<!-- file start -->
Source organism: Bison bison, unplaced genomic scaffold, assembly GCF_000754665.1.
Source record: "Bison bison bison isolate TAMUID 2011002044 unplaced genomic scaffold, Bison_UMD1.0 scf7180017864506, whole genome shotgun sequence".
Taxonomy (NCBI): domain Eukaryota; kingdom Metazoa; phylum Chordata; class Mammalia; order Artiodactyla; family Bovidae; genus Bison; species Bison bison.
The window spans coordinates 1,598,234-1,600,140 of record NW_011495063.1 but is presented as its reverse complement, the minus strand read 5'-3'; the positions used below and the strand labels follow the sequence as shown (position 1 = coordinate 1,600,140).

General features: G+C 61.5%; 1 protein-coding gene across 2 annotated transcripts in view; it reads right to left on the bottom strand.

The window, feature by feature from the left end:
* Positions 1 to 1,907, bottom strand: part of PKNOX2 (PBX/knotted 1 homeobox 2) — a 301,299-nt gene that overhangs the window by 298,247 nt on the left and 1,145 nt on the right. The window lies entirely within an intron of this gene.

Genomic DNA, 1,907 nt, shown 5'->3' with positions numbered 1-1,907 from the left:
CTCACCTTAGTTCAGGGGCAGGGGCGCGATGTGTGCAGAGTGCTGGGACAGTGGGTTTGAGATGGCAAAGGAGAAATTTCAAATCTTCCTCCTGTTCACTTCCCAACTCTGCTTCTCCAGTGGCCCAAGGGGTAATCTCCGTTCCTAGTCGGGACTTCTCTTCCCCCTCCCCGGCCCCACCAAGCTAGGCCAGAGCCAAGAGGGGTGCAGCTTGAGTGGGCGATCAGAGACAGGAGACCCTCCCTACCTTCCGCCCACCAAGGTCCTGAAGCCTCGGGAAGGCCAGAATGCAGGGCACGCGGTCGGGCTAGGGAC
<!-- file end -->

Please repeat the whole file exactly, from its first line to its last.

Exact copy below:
Source organism: Bison bison, unplaced genomic scaffold, assembly GCF_000754665.1.
Source record: "Bison bison bison isolate TAMUID 2011002044 unplaced genomic scaffold, Bison_UMD1.0 scf7180017864506, whole genome shotgun sequence".
Taxonomy (NCBI): domain Eukaryota; kingdom Metazoa; phylum Chordata; class Mammalia; order Artiodactyla; family Bovidae; genus Bison; species Bison bison.
The window spans coordinates 1,598,234-1,600,140 of record NW_011495063.1 but is presented as its reverse complement, the minus strand read 5'-3'; the positions used below and the strand labels follow the sequence as shown (position 1 = coordinate 1,600,140).

General features: G+C 61.5%; 1 protein-coding gene across 2 annotated transcripts in view; it reads right to left on the bottom strand.

The window, feature by feature from the left end:
* Positions 1 to 1,907, bottom strand: part of PKNOX2 (PBX/knotted 1 homeobox 2) — a 301,299-nt gene that overhangs the window by 298,247 nt on the left and 1,145 nt on the right. The window lies entirely within an intron of this gene.

Genomic DNA, 1,907 nt, shown 5'->3' with positions numbered 1-1,907 from the left:
CTCACCTTAGTTCAGGGGCAGGGGCGCGATGTGTGCAGAGTGCTGGGACAGTGGGTTTGAGATGGCAAAGGAGAAATTTCAAATCTTCCTCCTGTTCACTTCCCAACTCTGCTTCTCCAGTGGCCCAAGGGGTAATCTCCGTTCCTAGTCGGGACTTCTCTTCCCCCTCCCCGGCCCCACCAAGCTAGGCCAGAGCCAAGAGGGGTGCAGCTTGAGTGGGCGATCAGAGACAGGAGACCCTCCCTACCTTCCGCCCACCAAGGTCCTGAAGCCTCGGGAAGGCCAGAATGCAGGGCACGCGGTCGGGCTAGGGAC